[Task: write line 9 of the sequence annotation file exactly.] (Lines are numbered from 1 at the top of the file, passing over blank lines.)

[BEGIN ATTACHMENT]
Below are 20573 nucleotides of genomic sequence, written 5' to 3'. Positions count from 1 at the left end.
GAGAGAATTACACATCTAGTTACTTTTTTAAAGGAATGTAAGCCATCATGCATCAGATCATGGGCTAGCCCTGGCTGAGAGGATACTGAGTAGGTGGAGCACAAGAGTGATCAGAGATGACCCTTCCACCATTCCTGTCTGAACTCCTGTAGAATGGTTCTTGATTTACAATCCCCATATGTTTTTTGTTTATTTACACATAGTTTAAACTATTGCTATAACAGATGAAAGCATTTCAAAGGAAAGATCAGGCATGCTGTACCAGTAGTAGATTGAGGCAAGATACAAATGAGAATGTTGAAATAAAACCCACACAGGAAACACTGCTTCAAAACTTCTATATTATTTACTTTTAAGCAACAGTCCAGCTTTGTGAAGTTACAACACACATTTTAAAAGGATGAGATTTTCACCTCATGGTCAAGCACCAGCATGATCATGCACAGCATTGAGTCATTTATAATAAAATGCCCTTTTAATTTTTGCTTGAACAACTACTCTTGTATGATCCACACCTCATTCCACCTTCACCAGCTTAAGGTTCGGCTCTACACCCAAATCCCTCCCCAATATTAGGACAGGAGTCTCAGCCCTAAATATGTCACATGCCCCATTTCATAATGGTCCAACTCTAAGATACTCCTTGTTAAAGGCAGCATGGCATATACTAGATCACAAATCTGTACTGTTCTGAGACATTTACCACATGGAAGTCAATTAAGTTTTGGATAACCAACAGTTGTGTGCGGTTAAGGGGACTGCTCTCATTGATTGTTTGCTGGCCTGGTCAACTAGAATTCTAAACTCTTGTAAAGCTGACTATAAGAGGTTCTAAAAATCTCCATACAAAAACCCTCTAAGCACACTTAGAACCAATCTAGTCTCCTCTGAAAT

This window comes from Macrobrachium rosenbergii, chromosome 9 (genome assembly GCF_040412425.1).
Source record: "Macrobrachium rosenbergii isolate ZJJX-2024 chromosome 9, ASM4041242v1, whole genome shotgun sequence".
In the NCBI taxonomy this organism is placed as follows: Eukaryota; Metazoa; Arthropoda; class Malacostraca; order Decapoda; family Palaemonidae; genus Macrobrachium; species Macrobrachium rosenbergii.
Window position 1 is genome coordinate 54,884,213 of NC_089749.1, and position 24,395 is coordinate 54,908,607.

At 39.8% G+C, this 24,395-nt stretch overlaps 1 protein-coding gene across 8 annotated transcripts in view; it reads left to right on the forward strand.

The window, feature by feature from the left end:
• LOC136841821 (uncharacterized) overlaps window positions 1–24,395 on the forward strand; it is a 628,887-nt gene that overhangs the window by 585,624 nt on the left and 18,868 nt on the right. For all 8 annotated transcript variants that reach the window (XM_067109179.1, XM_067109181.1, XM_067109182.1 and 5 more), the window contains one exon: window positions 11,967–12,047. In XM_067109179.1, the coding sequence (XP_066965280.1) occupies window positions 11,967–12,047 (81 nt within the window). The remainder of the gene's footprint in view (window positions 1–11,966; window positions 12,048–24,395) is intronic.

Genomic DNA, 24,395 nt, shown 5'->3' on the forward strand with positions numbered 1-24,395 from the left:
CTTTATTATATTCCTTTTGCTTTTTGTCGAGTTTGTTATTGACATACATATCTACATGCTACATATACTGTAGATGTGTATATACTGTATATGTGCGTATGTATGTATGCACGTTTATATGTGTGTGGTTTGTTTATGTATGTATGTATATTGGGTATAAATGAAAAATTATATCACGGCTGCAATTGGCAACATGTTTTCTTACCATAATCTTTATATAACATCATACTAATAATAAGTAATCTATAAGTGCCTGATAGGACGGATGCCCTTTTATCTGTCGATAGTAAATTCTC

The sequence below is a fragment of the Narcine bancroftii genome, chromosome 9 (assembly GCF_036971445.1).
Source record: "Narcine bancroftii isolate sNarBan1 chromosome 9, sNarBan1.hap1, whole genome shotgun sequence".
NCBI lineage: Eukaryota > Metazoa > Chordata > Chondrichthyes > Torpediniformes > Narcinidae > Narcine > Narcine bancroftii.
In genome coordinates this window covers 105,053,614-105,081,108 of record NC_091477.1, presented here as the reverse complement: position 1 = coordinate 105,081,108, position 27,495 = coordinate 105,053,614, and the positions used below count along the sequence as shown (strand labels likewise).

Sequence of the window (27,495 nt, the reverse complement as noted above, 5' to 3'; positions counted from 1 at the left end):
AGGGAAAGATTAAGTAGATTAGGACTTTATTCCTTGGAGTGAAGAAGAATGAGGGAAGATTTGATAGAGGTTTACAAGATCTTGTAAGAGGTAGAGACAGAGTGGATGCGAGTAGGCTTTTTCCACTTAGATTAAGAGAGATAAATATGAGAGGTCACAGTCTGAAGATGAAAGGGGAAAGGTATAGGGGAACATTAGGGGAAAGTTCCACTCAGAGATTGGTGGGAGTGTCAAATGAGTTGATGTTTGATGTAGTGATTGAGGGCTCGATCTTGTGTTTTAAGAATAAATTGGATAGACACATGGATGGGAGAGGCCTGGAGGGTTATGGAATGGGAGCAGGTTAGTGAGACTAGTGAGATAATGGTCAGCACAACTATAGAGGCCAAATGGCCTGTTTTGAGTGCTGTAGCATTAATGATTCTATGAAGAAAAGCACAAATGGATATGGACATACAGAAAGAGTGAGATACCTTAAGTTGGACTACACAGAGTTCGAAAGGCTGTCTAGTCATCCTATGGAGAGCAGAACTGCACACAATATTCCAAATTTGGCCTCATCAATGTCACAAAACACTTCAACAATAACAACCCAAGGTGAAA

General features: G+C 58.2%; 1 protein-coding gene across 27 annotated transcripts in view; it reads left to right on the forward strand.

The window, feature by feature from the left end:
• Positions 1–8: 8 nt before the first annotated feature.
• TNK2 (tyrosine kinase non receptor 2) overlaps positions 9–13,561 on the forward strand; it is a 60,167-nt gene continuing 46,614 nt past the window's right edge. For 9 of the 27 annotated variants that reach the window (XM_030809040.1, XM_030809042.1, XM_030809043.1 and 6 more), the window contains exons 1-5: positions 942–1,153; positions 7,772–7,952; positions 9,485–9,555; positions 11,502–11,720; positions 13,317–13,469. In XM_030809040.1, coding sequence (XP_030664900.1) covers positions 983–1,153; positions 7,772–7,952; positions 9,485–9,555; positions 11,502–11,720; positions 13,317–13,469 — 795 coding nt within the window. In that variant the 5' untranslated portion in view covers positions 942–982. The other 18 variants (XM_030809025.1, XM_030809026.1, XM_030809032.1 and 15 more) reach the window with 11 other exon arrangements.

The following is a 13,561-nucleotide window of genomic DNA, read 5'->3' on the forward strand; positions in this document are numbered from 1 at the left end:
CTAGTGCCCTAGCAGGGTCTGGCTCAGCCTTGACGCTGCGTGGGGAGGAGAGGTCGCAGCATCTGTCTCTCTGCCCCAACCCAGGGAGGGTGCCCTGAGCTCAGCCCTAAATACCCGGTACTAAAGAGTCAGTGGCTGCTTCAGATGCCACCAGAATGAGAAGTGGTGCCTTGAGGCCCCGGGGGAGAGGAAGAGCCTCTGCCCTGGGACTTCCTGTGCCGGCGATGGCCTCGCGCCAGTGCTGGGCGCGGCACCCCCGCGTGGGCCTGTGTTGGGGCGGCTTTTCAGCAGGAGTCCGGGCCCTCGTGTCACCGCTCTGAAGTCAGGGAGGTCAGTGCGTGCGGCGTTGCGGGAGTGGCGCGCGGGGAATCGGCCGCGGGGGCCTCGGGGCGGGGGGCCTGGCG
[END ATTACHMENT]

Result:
• LOC136841821 (uncharacterized) overlaps window positions 1–24,395 on the forward strand; it is a 628,887-nt gene that overhangs the window by 585,624 nt on the left and 18,868 nt on the right. For all 8 annotated transcript variants that reach the window (XM_067109179.1, XM_067109181.1, XM_067109182.1 and 5 more), the window contains one exon: window positions 11,967–12,047. In XM_067109179.1, the coding sequence (XP_066965280.1) occupies window positions 11,967–12,047 (81 nt within the window). The remainder of the gene's footprint in view (window positions 1–11,966; window positions 12,048–24,395) is intronic.